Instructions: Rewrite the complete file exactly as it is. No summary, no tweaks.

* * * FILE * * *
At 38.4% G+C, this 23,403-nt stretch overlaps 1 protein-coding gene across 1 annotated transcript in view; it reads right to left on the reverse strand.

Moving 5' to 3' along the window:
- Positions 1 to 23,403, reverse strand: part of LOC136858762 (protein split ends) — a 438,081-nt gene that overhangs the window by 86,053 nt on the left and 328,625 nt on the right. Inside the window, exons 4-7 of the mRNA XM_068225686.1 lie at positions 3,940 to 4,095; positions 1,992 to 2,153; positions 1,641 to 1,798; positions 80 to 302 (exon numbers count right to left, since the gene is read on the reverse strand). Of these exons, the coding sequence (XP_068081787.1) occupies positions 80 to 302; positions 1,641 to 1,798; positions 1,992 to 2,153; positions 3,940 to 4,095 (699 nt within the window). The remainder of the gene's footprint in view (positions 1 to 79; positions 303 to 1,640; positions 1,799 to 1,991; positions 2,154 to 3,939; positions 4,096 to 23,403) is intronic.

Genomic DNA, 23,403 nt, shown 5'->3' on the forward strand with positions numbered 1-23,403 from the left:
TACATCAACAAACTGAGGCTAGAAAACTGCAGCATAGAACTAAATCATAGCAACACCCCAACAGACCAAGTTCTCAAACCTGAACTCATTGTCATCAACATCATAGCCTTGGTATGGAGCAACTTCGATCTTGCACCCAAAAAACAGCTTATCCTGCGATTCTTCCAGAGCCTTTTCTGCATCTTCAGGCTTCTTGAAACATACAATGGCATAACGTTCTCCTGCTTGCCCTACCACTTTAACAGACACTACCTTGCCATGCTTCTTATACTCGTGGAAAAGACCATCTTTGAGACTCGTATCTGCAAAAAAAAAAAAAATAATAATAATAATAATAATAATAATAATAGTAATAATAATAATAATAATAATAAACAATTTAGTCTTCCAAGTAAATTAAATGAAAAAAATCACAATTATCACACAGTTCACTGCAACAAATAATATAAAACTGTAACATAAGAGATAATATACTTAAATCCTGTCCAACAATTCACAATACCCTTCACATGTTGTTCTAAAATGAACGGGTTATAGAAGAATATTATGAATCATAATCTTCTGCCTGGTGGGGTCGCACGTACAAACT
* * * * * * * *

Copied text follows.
At 38.4% G+C, this 23,403-nt stretch overlaps 1 protein-coding gene across 1 annotated transcript in view; it reads right to left on the reverse strand.

Moving 5' to 3' along the window:
- Positions 1 to 23,403, reverse strand: part of LOC136858762 (protein split ends) — a 438,081-nt gene that overhangs the window by 86,053 nt on the left and 328,625 nt on the right. Inside the window, exons 4-7 of the mRNA XM_068225686.1 lie at positions 3,940 to 4,095; positions 1,992 to 2,153; positions 1,641 to 1,798; positions 80 to 302 (exon numbers count right to left, since the gene is read on the reverse strand). Of these exons, the coding sequence (XP_068081787.1) occupies positions 80 to 302; positions 1,641 to 1,798; positions 1,992 to 2,153; positions 3,940 to 4,095 (699 nt within the window). The remainder of the gene's footprint in view (positions 1 to 79; positions 303 to 1,640; positions 1,799 to 1,991; positions 2,154 to 3,939; positions 4,096 to 23,403) is intronic.

Genomic DNA, 23,403 nt, shown 5'->3' on the forward strand with positions numbered 1-23,403 from the left:
TACATCAACAAACTGAGGCTAGAAAACTGCAGCATAGAACTAAATCATAGCAACACCCCAACAGACCAAGTTCTCAAACCTGAACTCATTGTCATCAACATCATAGCCTTGGTATGGAGCAACTTCGATCTTGCACCCAAAAAACAGCTTATCCTGCGATTCTTCCAGAGCCTTTTCTGCATCTTCAGGCTTCTTGAAACATACAATGGCATAACGTTCTCCTGCTTGCCCTACCACTTTAACAGACACTACCTTGCCATGCTTCTTATACTCGTGGAAAAGACCATCTTTGAGACTCGTATCTGCAAAAAAAAAAAAAATAATAATAATAATAATAATAATAATAATAGTAATAATAATAATAATAATAATAAACAATTTAGTCTTCCAAGTAAATTAAATGAAAAAAATCACAATTATCACACAGTTCACTGCAACAAATAATATAAAACTGTAACATAAGAGATAATATACTTAAATCCTGTCCAACAATTCACAATACCCTTCACATGTTGTTCTAAAATGAACGGGTTATAGAAGAATATTATGAATCATAATCTTCTGCCTGGTGGGGTCGCACGTACAAACT